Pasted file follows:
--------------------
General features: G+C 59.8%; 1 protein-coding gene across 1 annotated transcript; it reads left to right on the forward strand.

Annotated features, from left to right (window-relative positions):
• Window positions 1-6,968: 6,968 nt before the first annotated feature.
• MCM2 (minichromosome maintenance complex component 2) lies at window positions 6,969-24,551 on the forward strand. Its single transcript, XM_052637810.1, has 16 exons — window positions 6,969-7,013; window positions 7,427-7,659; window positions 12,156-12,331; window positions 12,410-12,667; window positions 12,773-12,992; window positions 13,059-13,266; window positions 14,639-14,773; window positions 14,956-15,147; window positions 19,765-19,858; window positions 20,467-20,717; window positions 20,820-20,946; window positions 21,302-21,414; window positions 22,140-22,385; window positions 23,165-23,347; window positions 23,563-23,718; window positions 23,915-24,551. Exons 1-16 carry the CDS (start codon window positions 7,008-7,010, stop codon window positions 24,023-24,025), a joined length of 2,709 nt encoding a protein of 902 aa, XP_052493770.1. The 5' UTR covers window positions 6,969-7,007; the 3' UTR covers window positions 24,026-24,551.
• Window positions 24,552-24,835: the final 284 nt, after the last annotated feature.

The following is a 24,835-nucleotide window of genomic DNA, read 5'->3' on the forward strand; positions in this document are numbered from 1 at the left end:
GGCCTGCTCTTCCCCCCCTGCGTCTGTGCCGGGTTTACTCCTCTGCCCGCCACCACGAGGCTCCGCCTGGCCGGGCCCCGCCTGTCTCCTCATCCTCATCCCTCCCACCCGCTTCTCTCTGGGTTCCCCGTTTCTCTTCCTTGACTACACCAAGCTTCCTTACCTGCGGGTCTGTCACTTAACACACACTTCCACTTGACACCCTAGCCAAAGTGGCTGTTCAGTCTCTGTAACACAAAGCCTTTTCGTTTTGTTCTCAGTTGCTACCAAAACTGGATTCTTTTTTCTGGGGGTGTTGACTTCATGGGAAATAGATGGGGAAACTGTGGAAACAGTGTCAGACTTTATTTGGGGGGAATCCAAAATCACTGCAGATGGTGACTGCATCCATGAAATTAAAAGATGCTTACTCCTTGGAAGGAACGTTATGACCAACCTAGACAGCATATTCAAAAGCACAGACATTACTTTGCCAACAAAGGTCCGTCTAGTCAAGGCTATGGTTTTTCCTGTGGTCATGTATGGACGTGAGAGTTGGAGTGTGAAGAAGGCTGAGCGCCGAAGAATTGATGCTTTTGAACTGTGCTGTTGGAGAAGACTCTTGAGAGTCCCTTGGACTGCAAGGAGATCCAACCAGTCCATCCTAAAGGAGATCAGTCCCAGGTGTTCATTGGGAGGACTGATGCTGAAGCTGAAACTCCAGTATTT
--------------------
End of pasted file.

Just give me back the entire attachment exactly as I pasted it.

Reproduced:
General features: G+C 59.8%; 1 protein-coding gene across 1 annotated transcript; it reads left to right on the forward strand.

Annotated features, from left to right (window-relative positions):
• Window positions 1-6,968: 6,968 nt before the first annotated feature.
• MCM2 (minichromosome maintenance complex component 2) lies at window positions 6,969-24,551 on the forward strand. Its single transcript, XM_052637810.1, has 16 exons — window positions 6,969-7,013; window positions 7,427-7,659; window positions 12,156-12,331; window positions 12,410-12,667; window positions 12,773-12,992; window positions 13,059-13,266; window positions 14,639-14,773; window positions 14,956-15,147; window positions 19,765-19,858; window positions 20,467-20,717; window positions 20,820-20,946; window positions 21,302-21,414; window positions 22,140-22,385; window positions 23,165-23,347; window positions 23,563-23,718; window positions 23,915-24,551. Exons 1-16 carry the CDS (start codon window positions 7,008-7,010, stop codon window positions 24,023-24,025), a joined length of 2,709 nt encoding a protein of 902 aa, XP_052493770.1. The 5' UTR covers window positions 6,969-7,007; the 3' UTR covers window positions 24,026-24,551.
• Window positions 24,552-24,835: the final 284 nt, after the last annotated feature.

The following is a 24,835-nucleotide window of genomic DNA, read 5'->3' on the forward strand; positions in this document are numbered from 1 at the left end:
GGCCTGCTCTTCCCCCCCTGCGTCTGTGCCGGGTTTACTCCTCTGCCCGCCACCACGAGGCTCCGCCTGGCCGGGCCCCGCCTGTCTCCTCATCCTCATCCCTCCCACCCGCTTCTCTCTGGGTTCCCCGTTTCTCTTCCTTGACTACACCAAGCTTCCTTACCTGCGGGTCTGTCACTTAACACACACTTCCACTTGACACCCTAGCCAAAGTGGCTGTTCAGTCTCTGTAACACAAAGCCTTTTCGTTTTGTTCTCAGTTGCTACCAAAACTGGATTCTTTTTTCTGGGGGTGTTGACTTCATGGGAAATAGATGGGGAAACTGTGGAAACAGTGTCAGACTTTATTTGGGGGGAATCCAAAATCACTGCAGATGGTGACTGCATCCATGAAATTAAAAGATGCTTACTCCTTGGAAGGAACGTTATGACCAACCTAGACAGCATATTCAAAAGCACAGACATTACTTTGCCAACAAAGGTCCGTCTAGTCAAGGCTATGGTTTTTCCTGTGGTCATGTATGGACGTGAGAGTTGGAGTGTGAAGAAGGCTGAGCGCCGAAGAATTGATGCTTTTGAACTGTGCTGTTGGAGAAGACTCTTGAGAGTCCCTTGGACTGCAAGGAGATCCAACCAGTCCATCCTAAAGGAGATCAGTCCCAGGTGTTCATTGGGAGGACTGATGCTGAAGCTGAAACTCCAGTATTT